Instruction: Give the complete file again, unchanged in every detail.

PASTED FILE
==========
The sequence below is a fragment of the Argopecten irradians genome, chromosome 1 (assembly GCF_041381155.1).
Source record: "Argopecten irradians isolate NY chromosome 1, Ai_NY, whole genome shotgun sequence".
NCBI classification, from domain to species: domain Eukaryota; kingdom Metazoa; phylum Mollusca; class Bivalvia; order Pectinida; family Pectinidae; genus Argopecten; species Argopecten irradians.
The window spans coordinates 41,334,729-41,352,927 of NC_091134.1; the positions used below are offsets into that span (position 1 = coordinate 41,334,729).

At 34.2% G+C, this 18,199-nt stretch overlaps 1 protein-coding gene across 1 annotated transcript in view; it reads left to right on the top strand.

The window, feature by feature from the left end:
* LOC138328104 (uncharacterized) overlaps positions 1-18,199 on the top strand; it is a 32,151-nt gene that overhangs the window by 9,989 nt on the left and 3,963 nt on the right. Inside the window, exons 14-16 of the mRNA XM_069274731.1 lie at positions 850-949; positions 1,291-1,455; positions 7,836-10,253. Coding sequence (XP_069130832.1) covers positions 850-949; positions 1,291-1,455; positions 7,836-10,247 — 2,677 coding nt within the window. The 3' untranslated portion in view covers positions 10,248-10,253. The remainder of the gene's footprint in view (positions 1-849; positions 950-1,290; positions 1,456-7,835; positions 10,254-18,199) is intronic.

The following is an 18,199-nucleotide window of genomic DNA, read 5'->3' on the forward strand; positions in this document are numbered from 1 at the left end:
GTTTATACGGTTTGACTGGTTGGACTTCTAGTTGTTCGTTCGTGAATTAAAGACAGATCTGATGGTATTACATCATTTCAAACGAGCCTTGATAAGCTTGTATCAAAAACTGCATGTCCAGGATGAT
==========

The sequence below is a fragment of the Argopecten irradians genome, chromosome 1 (assembly GCF_041381155.1).
Source record: "Argopecten irradians isolate NY chromosome 1, Ai_NY, whole genome shotgun sequence".
NCBI classification, from domain to species: domain Eukaryota; kingdom Metazoa; phylum Mollusca; class Bivalvia; order Pectinida; family Pectinidae; genus Argopecten; species Argopecten irradians.
The window spans coordinates 41,334,729-41,352,927 of NC_091134.1; the positions used below are offsets into that span (position 1 = coordinate 41,334,729).

At 34.2% G+C, this 18,199-nt stretch overlaps 1 protein-coding gene across 1 annotated transcript in view; it reads left to right on the top strand.

The window, feature by feature from the left end:
* LOC138328104 (uncharacterized) overlaps positions 1-18,199 on the top strand; it is a 32,151-nt gene that overhangs the window by 9,989 nt on the left and 3,963 nt on the right. Inside the window, exons 14-16 of the mRNA XM_069274731.1 lie at positions 850-949; positions 1,291-1,455; positions 7,836-10,253. Coding sequence (XP_069130832.1) covers positions 850-949; positions 1,291-1,455; positions 7,836-10,247 — 2,677 coding nt within the window. The 3' untranslated portion in view covers positions 10,248-10,253. The remainder of the gene's footprint in view (positions 1-849; positions 950-1,290; positions 1,456-7,835; positions 10,254-18,199) is intronic.

The following is an 18,199-nucleotide window of genomic DNA, read 5'->3' on the forward strand; positions in this document are numbered from 1 at the left end:
GTTTATACGGTTTGACTGGTTGGACTTCTAGTTGTTCGTTCGTGAATTAAAGACAGATCTGATGGTATTACATCATTTCAAACGAGCCTTGATAAGCTTGTATCAAAAACTGCATGTCCAGGATGAT